By Laurel Passera
Senior Renewables Analyst for Keyes, Fox & Wiedman LLP, attorneys for the Interstate Renewable Energy Council
Across the country, shared and community renewables arrangements are as varied as the communities they serve.
For starters, energy production can be valued in a number of ways. Participants can receive benefits through on-bill credits, check or other methods. Administrative structures vary depending on who owns and operates the facility, whether participants can buy in, sign a lease agreement or participate in other ways. The list goes on and on. But community and shared renewables programs are all driven by a fundamental principle – to allow electric customers to participate in a common, shared system and, in return, receive a benefit from their participation.
As these programs have developed over the past few years, many have faced an important regulatory question: to securitize or not to securitize? While there isn’t a one-size-fits-all approach, typically the answer lies in the design and structure of the arrangement. In many cases, those designing these programs seek to avoid securitization in order to avoid the onus of complying with securities laws, which is typically expensive and can undermine the economics of the program.
Simply put, a security is a proof of ownership or debt that has been assigned a value so that it can be easily sold or traded. In other words, securities allow you to own the underlying asset without taking possession (à la stocks, bonds and mutual funds). The Securities Act of 1933 deemed that securities regulation was in the public interest and, in 1934, the Securities and Exchange Commission (SEC) was created to regulate these arrangements and protect investors.
Securities laws come into play any time a business is taking money up front for the promise of future revenue streams. In that sense, they are relevant to many types of business decisions, including shared renewables arrangements. However, because shared renewables programs are so diverse, it has been very difficult for the SEC or anyone else to generalize about the potential application of securities laws to shared renewables on the whole.
Recently, the National Renewable Energy Laboratory (NREL) released a technical report titled Shared Solar: Current Landscape, Market Potential, and the Impact of Federal Securities Regulation, which sheds a bit more light on the issue. This report includes a discussion of a No-Action Letter issued by the SEC in 2011 in response to an advice letter filed by CommunitySun, LLC, based in Austin, TX. From this discussion it is clear that a program’s design and overarching goals matter to decisions about the application of securities laws. In essence, the closer a particular shared solar arrangement adheres to offsetting participants’ personal consumption, the less likely it is that securities laws will apply.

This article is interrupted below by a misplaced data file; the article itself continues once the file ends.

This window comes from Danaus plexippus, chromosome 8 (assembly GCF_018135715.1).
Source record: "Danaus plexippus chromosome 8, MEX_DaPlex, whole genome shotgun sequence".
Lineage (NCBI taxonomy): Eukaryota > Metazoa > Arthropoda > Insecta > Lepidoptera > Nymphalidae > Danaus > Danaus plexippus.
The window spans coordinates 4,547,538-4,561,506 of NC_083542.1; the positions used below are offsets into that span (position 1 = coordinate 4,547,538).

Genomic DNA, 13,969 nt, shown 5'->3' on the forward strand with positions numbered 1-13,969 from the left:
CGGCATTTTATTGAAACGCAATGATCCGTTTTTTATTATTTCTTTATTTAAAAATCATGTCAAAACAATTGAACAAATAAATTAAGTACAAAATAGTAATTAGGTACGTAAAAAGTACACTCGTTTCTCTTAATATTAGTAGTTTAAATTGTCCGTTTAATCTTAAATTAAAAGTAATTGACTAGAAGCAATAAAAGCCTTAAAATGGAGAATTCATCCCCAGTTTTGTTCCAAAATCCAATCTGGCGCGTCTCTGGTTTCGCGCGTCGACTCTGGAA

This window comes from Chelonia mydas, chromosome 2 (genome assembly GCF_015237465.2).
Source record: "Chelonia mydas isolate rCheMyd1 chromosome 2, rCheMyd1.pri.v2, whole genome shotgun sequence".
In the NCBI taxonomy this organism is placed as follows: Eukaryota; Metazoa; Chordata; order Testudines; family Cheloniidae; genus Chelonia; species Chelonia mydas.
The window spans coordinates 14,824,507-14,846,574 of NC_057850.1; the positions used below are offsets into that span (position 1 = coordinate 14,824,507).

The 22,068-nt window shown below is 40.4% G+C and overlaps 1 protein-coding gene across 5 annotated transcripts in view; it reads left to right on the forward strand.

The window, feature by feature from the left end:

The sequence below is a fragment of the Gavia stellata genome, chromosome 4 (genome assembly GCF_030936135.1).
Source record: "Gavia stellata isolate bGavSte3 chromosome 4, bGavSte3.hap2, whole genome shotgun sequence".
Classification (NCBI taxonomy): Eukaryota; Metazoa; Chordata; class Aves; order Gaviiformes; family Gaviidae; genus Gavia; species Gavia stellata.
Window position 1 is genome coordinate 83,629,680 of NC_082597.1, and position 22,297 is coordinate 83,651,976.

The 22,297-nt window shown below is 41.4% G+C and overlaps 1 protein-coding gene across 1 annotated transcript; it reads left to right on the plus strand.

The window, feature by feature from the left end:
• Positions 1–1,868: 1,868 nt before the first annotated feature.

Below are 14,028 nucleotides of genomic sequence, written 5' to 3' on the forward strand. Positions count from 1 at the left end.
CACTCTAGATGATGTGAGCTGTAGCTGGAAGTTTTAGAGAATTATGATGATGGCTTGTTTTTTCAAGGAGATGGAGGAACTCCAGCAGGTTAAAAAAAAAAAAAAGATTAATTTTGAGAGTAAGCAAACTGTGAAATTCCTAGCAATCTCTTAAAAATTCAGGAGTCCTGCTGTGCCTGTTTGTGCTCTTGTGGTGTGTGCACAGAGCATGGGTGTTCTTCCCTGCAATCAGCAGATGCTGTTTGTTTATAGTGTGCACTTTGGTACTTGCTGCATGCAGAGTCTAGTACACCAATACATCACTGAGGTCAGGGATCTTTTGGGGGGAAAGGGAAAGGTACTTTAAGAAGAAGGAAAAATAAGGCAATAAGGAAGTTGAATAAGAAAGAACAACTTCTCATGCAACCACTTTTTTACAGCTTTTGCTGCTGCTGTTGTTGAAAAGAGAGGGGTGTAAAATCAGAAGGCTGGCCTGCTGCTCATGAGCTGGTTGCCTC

The NREL report also discusses ways to structure a shared renewables program in order to avoid SEC regulation and federal oversight altogether. In cases where shared renewables offerings do classify as securities, the report notes several exemptions that may enable a project to avoid SEC registration.
Because securities laws can impact the benefit that participants receive from their financial contributions, and if and how a project will be marketed to the public, developers should carefully consider these aspects and seek the advice of experts when designing a program. For further information, the SEC has produced a guidebook for small businesses on raising capital and complying with federal securities laws.
In addition to federal oversight, every state has its own securities laws known as “Blue Sky Laws.” Oregon, for example, has taken a proactive stance to promote renewable energy development by exempting “renewable energy cooperative corporations” from registering membership shares or capital stock as securities. Vermont has a similar law in place with its SUN Exemption. Massachusetts and Michigan have also produced helpful guides to shared and community renewables considerations that include discussions of securities laws.
Ignoring securities considerations could amount to a costly mistake that could quickly flip a project’s otherwise sunny financial outlook. The NREL report notes that, with a supportive regulatory environment, the shared solar market could represent between 5.5 and 11 gigawatts of PV deployment. Given this tremendous growth potential and the value proposition it holds for consumers, we expect there will be more to come on this topic soon.
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